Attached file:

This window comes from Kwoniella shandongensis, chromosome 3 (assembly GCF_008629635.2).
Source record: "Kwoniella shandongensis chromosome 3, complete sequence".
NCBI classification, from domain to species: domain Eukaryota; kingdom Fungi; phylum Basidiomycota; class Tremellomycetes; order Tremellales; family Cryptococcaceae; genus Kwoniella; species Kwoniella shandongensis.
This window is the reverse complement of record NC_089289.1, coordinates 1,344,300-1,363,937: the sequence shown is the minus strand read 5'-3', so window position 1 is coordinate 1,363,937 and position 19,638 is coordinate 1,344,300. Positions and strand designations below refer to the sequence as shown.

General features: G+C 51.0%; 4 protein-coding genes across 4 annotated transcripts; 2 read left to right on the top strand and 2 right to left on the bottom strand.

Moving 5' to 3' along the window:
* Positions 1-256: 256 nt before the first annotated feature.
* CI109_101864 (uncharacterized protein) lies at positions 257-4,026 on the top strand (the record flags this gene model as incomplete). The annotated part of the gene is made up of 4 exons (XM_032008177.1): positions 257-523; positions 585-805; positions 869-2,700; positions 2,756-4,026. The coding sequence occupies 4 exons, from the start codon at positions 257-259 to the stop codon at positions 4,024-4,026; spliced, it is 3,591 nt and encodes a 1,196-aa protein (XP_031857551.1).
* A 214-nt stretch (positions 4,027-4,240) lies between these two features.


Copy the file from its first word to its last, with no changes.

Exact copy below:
This window comes from Kwoniella shandongensis, chromosome 3 (assembly GCF_008629635.2).
Source record: "Kwoniella shandongensis chromosome 3, complete sequence".
NCBI classification, from domain to species: domain Eukaryota; kingdom Fungi; phylum Basidiomycota; class Tremellomycetes; order Tremellales; family Cryptococcaceae; genus Kwoniella; species Kwoniella shandongensis.
This window is the reverse complement of record NC_089289.1, coordinates 1,344,300-1,363,937: the sequence shown is the minus strand read 5'-3', so window position 1 is coordinate 1,363,937 and position 19,638 is coordinate 1,344,300. Positions and strand designations below refer to the sequence as shown.

General features: G+C 51.0%; 4 protein-coding genes across 4 annotated transcripts; 2 read left to right on the top strand and 2 right to left on the bottom strand.

Moving 5' to 3' along the window:
* Positions 1-256: 256 nt before the first annotated feature.
* CI109_101864 (uncharacterized protein) lies at positions 257-4,026 on the top strand (the record flags this gene model as incomplete). The annotated part of the gene is made up of 4 exons (XM_032008177.1): positions 257-523; positions 585-805; positions 869-2,700; positions 2,756-4,026. The coding sequence occupies 4 exons, from the start codon at positions 257-259 to the stop codon at positions 4,024-4,026; spliced, it is 3,591 nt and encodes a 1,196-aa protein (XP_031857551.1).
* A 214-nt stretch (positions 4,027-4,240) lies between these two features.